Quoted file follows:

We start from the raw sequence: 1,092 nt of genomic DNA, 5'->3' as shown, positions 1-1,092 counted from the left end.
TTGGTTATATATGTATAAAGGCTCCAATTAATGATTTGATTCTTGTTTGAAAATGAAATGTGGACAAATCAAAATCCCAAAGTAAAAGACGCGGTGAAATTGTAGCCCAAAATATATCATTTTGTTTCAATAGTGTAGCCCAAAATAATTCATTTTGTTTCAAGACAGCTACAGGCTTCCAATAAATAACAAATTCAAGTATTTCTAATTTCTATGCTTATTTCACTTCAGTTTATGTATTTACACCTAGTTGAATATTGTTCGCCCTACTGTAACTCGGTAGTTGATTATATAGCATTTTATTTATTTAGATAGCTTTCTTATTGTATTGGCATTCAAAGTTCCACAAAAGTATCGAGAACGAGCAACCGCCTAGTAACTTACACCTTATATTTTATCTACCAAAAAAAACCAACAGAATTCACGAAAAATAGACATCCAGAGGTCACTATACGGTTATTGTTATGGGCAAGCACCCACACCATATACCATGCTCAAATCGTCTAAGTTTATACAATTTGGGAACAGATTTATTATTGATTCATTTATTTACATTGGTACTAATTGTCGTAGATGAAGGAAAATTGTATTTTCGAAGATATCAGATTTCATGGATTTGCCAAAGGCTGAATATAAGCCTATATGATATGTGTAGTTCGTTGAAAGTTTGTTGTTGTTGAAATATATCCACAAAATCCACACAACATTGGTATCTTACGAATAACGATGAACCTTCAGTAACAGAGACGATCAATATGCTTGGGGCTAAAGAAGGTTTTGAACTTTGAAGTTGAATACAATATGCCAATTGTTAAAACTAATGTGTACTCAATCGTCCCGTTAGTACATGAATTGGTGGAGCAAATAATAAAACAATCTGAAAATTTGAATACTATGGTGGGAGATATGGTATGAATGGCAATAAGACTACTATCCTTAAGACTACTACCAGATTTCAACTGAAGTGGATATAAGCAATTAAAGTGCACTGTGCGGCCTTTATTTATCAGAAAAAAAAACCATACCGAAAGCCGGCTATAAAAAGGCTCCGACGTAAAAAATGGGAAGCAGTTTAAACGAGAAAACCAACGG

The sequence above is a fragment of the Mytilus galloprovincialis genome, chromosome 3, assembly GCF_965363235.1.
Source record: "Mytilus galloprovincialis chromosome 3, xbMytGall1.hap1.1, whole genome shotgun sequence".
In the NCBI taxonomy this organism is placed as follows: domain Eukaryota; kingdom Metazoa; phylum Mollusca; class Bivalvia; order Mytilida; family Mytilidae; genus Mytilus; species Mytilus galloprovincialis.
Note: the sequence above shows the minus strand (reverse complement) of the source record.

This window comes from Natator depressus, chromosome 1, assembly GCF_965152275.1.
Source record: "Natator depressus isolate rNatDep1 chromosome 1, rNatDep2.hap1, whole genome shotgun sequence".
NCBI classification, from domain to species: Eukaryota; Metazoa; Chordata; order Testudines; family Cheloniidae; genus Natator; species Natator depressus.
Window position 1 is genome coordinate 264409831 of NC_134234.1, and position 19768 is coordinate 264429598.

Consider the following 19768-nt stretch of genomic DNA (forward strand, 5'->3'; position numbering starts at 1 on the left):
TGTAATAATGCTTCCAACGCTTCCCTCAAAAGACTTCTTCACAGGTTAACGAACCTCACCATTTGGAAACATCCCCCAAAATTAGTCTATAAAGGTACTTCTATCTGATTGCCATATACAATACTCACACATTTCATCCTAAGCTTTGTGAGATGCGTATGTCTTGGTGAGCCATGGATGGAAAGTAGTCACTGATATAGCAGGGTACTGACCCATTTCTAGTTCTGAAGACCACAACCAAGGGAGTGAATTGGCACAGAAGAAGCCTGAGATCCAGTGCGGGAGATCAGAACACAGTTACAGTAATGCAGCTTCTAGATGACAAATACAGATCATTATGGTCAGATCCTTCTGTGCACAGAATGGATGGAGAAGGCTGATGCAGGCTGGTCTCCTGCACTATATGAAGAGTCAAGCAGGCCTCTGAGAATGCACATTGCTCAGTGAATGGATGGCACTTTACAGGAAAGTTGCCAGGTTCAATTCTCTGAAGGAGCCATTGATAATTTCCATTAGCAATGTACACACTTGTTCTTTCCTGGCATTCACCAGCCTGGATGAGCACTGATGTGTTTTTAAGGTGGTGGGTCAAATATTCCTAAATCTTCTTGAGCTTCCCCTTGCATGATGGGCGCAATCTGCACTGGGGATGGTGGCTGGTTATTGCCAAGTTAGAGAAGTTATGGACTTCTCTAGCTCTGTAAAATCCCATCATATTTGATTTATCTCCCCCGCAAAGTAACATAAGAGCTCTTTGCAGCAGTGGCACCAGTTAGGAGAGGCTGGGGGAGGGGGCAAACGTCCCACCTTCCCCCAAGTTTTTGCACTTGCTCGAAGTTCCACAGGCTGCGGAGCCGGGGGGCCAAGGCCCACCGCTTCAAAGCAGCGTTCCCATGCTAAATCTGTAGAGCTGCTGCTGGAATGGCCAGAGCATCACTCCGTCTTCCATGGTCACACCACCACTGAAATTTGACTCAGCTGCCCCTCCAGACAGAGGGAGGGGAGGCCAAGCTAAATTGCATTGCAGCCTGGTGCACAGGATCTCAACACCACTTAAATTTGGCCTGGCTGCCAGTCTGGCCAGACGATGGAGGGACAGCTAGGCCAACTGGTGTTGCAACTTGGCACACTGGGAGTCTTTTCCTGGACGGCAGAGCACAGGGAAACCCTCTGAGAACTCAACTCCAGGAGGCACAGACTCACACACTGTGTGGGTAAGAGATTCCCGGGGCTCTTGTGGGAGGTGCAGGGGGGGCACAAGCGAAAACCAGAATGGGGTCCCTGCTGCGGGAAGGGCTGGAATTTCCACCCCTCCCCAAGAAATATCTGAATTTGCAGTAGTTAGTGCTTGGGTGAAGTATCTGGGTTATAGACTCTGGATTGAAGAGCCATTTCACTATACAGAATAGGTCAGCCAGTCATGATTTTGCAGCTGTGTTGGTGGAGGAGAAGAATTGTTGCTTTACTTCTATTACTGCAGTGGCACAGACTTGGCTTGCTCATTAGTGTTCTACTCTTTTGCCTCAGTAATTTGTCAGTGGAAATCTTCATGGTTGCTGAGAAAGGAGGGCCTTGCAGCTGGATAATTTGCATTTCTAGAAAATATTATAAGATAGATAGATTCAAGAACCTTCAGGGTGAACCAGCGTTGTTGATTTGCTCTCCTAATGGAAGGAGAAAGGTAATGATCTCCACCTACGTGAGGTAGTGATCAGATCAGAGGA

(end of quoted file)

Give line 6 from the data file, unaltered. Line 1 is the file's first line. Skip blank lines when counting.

Note: the sequence above shows the minus strand (reverse complement) of the source record.